ENGLAND, circa 1790
The table fitted with a sliding fire screen, a drawer with ink wells and a pen tray, a writing slide, and an adjustable reading slope. Decorated with purple heart banding and kingwood cross-banding. Supported on tapering legs and set on original castors, formerly with a pull-out work pouch.
A similar satinwood work table of the same dimensions with mahogany stringing and brass handles, which is dated 1785-1800, is illustrated in Ralph Fastnedge’s ‘Sheraton Furniture’ (Faber and Faber, 1962), plate 50 (see image below). This table is in the Victoria & Albert Museum’s collection (Museum number: W.59-1927).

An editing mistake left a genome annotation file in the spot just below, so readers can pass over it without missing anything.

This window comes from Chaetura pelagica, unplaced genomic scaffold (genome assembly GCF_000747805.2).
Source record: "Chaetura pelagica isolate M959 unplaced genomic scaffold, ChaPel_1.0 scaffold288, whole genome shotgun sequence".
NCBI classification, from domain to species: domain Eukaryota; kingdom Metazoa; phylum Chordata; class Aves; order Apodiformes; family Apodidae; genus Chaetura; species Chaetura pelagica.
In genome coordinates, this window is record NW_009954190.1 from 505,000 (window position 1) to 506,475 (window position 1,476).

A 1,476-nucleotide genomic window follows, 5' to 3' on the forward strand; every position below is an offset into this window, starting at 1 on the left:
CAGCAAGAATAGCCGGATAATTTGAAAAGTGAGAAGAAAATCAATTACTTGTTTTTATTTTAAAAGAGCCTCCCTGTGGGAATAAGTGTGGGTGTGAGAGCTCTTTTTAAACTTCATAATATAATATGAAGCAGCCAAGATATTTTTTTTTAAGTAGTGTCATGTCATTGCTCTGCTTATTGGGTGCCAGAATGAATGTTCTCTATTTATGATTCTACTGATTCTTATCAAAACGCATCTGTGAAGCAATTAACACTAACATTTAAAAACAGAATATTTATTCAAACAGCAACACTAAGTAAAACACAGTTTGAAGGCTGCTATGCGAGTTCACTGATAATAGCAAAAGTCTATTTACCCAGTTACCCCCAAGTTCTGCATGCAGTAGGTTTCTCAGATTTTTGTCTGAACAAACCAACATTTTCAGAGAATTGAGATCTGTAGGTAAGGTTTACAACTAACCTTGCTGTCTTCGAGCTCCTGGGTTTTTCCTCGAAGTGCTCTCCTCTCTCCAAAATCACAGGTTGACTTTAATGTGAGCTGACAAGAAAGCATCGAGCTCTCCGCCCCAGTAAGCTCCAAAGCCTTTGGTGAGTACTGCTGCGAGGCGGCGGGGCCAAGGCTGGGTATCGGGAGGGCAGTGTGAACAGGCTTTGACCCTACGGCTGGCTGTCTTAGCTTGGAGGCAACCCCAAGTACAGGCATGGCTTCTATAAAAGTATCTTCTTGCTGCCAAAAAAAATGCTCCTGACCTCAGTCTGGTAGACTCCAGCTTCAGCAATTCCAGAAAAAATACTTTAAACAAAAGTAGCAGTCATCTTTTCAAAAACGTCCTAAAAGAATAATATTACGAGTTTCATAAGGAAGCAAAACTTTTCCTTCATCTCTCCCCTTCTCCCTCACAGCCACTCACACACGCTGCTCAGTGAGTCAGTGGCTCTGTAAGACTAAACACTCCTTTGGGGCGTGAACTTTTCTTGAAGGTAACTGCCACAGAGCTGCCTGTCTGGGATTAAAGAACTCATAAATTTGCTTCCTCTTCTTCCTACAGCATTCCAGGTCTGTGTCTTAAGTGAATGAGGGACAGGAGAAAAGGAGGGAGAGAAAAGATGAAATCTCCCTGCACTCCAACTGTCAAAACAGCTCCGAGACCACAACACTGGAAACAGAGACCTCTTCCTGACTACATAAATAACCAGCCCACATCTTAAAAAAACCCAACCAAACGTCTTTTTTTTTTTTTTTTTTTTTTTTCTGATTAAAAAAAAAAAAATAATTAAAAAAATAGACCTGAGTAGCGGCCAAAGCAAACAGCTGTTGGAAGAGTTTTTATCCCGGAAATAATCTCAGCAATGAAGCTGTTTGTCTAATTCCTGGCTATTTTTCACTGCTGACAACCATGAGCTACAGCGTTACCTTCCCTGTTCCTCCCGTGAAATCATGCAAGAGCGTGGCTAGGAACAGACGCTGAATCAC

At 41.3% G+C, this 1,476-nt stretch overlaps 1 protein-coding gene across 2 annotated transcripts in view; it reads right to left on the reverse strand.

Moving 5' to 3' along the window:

It is currently on loan to the Bath Preservation Trust and is on display at 1 Royal Crescent, Bath (see image below; http://collections.vam.ac.uk/item/O371928/work-table/).
In ‘The Cabinet-Maker and Upholsterer’s Drawing-Book’, Thomas Sheraton’s design for ‘A Reading & Writing Table’, plate 44, published on 16th July 1792 (see image below), bears likenesses with our work table (Thomas Sheraton, ‘The Cabinet-Maker and Upholsterer’s Drawing-Book’, Dover Publications, Inc., New York, 1972).
Sheraton’s design for ‘A Screen Table’, plate 43, published on 27th September 1792 (see image below) also reveals similarities of design with our work table, which is underlined in the accompanying notes: ‘This table is intended for a lady to write or work at near the fire; the screen part behind securing her face from its injuries. There is a drawer below the slider, and the slider is lined with green cloth.’ (Thomas Sheraton, ‘The Cabinet-Maker and Upholsterer’s Drawing-Book’, Dover Publications, Inc., New York, 1972, p.93). Both Sheraton’s table designs include cross-banding, as in this example.